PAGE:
More veggies, less sugar
Lots of Americans have made resolutions recently, and a lot of those personal promises have to do with healthier lifestyles. Yet fewer than half of Americans are physically active enough to prevent dangerous weight gain. This may be an additional motivator: The federal government's new 2005 Dietary Guidelines for Americans, issued last week, for the first time emphasize the need to reduce calories, control weight, and increase exercise to reduce obesity and prevent chronic illnesses.
This 70-page blueprint for nutritional policy, which is redrafted every five years by the U.S. Department of Agriculture and the Department of Health and Human Services, encourages Americans to rely on a diet of fruits and vegetables--nine servings a day--whole grains, and low-fat dairy products. Recommendations on saturated fats, which increase the risk of heart disease, remain about the same--10 percent of calories--as do those for total cholesterol--300 mg per day. Many Americans eat more.
The advisory also, for the first time, sets a limit for salt intake: about a teaspoon for the typical adult but even less for those who have high blood pressure as well as blacks and middle-aged and older adults, who are at higher risk of developing it. Also new: reducing trans fats in the diet, to as little as possible. Trans fats from partially hydrogenated oils have been linked to heart disease.
Which fat? The reaction to the new guidelines is mixed. Walter Willett, professor of nutrition at Harvard, one of the first scientists to identify the risk of trans fats, says that the government "made some important progress" this time, particularly with the emphasis on weight and more physical activity. The report says that as much as 90 minutes of exercise a day are needed to lose weight and maintain the loss. "The focus on the type of fat, rather than total fat, is much more on target," he says. But Willett is dismayed at the advice to eat three dairy servings daily. Some studies link dairy products to prostate and other cancers, he says, and vitamin D plays a larger role in preventing osteoporosis than do dairy products. The National Dairy Council disagrees.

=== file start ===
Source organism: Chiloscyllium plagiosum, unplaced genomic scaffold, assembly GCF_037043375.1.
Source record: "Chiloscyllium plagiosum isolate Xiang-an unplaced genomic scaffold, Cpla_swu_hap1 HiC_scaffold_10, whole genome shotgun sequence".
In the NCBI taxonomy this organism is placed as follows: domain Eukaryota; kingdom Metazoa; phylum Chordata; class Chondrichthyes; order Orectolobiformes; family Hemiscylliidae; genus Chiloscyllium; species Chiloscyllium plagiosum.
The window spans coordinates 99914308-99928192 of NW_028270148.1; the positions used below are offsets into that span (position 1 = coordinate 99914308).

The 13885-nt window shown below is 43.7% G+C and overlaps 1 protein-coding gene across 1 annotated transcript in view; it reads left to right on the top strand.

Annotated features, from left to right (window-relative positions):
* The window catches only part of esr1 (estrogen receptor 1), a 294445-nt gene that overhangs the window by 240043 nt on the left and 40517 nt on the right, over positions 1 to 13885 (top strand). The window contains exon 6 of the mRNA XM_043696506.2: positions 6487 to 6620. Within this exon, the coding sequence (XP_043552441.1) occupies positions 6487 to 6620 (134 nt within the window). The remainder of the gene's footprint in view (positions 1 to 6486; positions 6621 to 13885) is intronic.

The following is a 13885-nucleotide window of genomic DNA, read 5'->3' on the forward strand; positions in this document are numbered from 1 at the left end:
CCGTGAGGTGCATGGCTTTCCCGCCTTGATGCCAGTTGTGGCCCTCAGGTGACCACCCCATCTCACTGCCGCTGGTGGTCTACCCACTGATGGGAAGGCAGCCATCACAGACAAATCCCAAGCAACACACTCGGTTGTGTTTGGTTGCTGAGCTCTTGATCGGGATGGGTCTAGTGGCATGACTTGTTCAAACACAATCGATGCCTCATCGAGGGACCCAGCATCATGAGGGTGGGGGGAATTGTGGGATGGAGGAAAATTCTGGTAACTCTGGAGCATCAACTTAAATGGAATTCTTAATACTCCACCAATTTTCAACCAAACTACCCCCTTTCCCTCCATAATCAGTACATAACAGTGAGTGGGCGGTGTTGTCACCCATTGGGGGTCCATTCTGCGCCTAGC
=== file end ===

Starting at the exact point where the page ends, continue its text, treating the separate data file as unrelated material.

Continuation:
The recommendation to drop sugar consumption did not come about without a fight. "As of this summer, the guidelines did not link added sugar to obesity," says Harvard's Carlos Camargo, a member of the advisory committee. After several studies showed soft drinks led to weight gain among adolescents, and to obesity and Type II diabetes in women, Camargo presented the new data and the committee reconsidered. The final report recommends that people reduce sugar intake, especially in drinks, to avoid weight gain. As the guidelines were released, Kraft Foods announced that it would stop advertising Oreos, Kool-Aid, and some high-fat foods to 6- to-11-year-olds.
In the end, the issue may be what the government does to persuade consumers and the industry to implement the guidelines. Last week, HHS Secretary Tommy Thompson said, "Let's face it, every American is looking for NIH to come up with that pill. It's not going to happen. . . . It takes personal intuition and initiative to get the job done."
But if these recommendations are left entirely to individual initiative, will dietary habits change? Much of the salt, fat, and sugar as well as some 80 percent of trans fats are in processed and prepared foods, outside consumer control. "I think people want to make the right choices," says Marion Nestle, former chair of the Department of Nutrition at New York University, "but it's too hard." Margo Wootan, director of Nutrition Policy at the Center for Science and the Public Interest, agrees. "If you compare the dietary guidelines to what's in the food supply, they are miles apart. We need to improve the food supply so it's possible to follow the guidelines. You can't just wag your finger at the American people."
How to get your nine servings a day
Breakfast: Banana or strawberries on cereal--1 to 2 servings
Morning snack: Orange--1 serving
Lunch: Vegetable soup or green salad--2 servings; entree salad--4 servings
Afternoon snack: Apple and baby carrots--2 servings
Dinner: Green salad and asparagus with entree--2 to 4 servings
Dessert: Baked apple--1 serving
This story appears in the January 24, 2005 print edition of U.S. News & World Report.